Humility Part 2
I thought about my experience in the military with leaders and as a leader and how humility applied. My time in the military, I experienced a continuum from terrible leadership to excellent leadership. The better leaders possed a sense of humility as well as other positive qualities.
The worst leader I served under was a captain in the Marines. He worked the unit hard, which is fine. But, he also treated his Marines poorly and with a lack of respect. He saw himself as surperior to others. His attitude was his unit is a reflection of him and mistakes were not tolerated. He owned the unit. It’s hard to put into words what I observed him doing. “A Few Good Men” is not just a movie. He indirectly ordered several junior Marines to “take care” of another Marine and “handle the problem.” Three people beat the crap out of the “problem.” The unit had the highest rate of non-judicial punishment, one courts marital, lowest reenlistment rate, and lowest promotion rate. He taught me how not to be a leader.
The best officer I served with was in the Army Reserve. He viewed his commission as a way to help Soliders succeed- not only in the military but also with civilian goals. Of course, meeting mission was required as well. Do your job. He will oversee the NCOs under him. He expected respect but he gave it as well. He was humble. He never saw his juniors as “less than.” Of course, he also had the other skills needed. He gave me an example of how to lead. You don’t need an iron fist to accomplish the mission.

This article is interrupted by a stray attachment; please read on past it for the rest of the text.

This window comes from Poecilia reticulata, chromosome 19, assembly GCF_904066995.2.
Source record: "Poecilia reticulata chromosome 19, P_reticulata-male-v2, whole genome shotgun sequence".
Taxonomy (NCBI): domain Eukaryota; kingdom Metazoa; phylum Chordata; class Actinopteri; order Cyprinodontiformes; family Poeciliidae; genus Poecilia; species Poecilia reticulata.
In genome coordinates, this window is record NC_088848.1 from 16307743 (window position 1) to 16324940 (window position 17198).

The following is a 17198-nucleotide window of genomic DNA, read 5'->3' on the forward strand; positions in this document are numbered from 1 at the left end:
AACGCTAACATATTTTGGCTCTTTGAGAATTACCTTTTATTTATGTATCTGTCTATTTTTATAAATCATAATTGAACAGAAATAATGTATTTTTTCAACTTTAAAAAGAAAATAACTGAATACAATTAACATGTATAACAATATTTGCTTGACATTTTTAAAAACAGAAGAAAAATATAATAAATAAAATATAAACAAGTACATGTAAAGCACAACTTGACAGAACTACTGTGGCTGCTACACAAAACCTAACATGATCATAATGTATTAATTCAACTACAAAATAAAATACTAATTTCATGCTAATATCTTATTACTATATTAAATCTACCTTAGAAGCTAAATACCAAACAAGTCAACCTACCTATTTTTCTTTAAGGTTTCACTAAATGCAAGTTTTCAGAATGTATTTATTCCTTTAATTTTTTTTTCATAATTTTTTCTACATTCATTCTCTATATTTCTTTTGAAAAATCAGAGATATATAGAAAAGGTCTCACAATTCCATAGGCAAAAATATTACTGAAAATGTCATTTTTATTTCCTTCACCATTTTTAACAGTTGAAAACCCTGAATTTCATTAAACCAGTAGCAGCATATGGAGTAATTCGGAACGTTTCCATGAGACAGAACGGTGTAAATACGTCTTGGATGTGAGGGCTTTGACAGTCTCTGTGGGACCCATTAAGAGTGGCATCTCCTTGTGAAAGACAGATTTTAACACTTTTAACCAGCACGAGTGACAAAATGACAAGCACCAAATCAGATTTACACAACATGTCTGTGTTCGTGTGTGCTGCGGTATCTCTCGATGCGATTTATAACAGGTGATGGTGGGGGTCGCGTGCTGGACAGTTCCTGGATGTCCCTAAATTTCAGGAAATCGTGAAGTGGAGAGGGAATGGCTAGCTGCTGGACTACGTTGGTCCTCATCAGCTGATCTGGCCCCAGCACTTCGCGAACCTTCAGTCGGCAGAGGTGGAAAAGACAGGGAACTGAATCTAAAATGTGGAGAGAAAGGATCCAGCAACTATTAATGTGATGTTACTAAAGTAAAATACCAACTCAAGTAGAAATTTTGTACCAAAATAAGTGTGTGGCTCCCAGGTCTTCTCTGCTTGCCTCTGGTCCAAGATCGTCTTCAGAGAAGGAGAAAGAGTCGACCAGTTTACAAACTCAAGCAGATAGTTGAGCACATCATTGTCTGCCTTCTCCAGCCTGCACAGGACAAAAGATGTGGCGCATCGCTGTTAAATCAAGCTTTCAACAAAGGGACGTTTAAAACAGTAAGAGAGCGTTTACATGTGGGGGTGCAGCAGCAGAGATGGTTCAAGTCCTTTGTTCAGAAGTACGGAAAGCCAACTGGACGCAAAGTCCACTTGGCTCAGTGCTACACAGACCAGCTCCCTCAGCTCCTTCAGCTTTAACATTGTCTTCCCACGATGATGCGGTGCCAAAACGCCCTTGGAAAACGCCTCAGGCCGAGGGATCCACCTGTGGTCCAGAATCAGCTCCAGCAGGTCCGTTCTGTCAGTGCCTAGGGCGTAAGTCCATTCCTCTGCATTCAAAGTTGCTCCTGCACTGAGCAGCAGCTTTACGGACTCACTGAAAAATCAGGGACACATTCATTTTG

I spent 17 years in the military, both active time and reserve. I led as both an NCO and a commissioned officer. The leadership responsibilities between officer and NCO are different but birth vital. I sought to be a positive leader. I saw myself both as the person responsible for the Soliders and tasks but also as a mentor. I viewed my troops as individuals with strengths and weaknesses. My job was to build on the strengths and help them improve the areas of weakness. I suppose I took the leadership example from Chaplain Ott. But, it also matched my personal views of respect for others. I wasn’t a complete pushover. I disciplined troops when necessary.
It was an adjustment for me when I became an officer. I was used to providing training and being very interactive with junior troops. I applied this as an officer. An NCO pulled me aside on day and asked me if I had a problem with the NCO leadership. I was rather surprised. She provided the feedback about being too involved with the day to day training of the troops. I honestly hadn’t thought about it. I was still being an NCO. In a way, that could be seen as arrogance or lack of trust when it was inexperience as a junior officer. Humility was apologizing to my NCOs and telling them that I wasn’t in their lane out of a lack of trust but just being an NCO first. I trusted them to tell me if I was “going NCO” on them.
Humilty is recognizing mistakes, taking responsibility, and trying to correct the problem. It also means recognizing that anyone can teach you a lesson, even if they are below you in rank or perform “menial labor” if a civilian. Even the most menial jobs contribute to the community in some manner.
How do you handle leadership? It is a trust given.